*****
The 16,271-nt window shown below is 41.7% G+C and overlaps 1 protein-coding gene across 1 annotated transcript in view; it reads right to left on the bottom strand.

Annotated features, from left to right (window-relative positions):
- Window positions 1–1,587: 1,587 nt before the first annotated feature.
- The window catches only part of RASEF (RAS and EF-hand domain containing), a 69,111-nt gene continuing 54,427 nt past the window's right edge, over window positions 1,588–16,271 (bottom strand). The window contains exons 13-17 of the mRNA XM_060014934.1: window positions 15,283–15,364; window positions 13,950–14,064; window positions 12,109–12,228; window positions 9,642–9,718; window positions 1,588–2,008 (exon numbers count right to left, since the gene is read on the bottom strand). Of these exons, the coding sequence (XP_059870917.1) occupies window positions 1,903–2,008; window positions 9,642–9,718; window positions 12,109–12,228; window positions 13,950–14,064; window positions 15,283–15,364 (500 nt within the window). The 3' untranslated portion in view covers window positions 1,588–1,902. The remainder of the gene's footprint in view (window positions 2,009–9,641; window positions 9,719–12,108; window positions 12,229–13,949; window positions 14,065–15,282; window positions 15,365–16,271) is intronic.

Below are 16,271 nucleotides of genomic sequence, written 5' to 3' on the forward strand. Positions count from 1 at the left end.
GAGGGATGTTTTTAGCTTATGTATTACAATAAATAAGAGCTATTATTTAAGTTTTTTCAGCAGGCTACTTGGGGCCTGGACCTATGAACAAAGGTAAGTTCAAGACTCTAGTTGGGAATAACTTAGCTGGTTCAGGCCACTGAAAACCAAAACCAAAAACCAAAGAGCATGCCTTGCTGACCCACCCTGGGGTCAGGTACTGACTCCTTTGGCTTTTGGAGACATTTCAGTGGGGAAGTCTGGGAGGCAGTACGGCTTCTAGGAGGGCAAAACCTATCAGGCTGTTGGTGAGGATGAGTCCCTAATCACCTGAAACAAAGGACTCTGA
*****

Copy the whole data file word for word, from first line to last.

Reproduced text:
The 16,271-nt window shown below is 41.7% G+C and overlaps 1 protein-coding gene across 1 annotated transcript in view; it reads right to left on the bottom strand.

Annotated features, from left to right (window-relative positions):
- Window positions 1–1,587: 1,587 nt before the first annotated feature.
- The window catches only part of RASEF (RAS and EF-hand domain containing), a 69,111-nt gene continuing 54,427 nt past the window's right edge, over window positions 1,588–16,271 (bottom strand). The window contains exons 13-17 of the mRNA XM_060014934.1: window positions 15,283–15,364; window positions 13,950–14,064; window positions 12,109–12,228; window positions 9,642–9,718; window positions 1,588–2,008 (exon numbers count right to left, since the gene is read on the bottom strand). Of these exons, the coding sequence (XP_059870917.1) occupies window positions 1,903–2,008; window positions 9,642–9,718; window positions 12,109–12,228; window positions 13,950–14,064; window positions 15,283–15,364 (500 nt within the window). The 3' untranslated portion in view covers window positions 1,588–1,902. The remainder of the gene's footprint in view (window positions 2,009–9,641; window positions 9,719–12,108; window positions 12,229–13,949; window positions 14,065–15,282; window positions 15,365–16,271) is intronic.

Below are 16,271 nucleotides of genomic sequence, written 5' to 3' on the forward strand. Positions count from 1 at the left end.
GAGGGATGTTTTTAGCTTATGTATTACAATAAATAAGAGCTATTATTTAAGTTTTTTCAGCAGGCTACTTGGGGCCTGGACCTATGAACAAAGGTAAGTTCAAGACTCTAGTTGGGAATAACTTAGCTGGTTCAGGCCACTGAAAACCAAAACCAAAAACCAAAGAGCATGCCTTGCTGACCCACCCTGGGGTCAGGTACTGACTCCTTTGGCTTTTGGAGACATTTCAGTGGGGAAGTCTGGGAGGCAGTACGGCTTCTAGGAGGGCAAAACCTATCAGGCTGTTGGTGAGGATGAGTCCCTAATCACCTGAAACAAAGGACTCTGA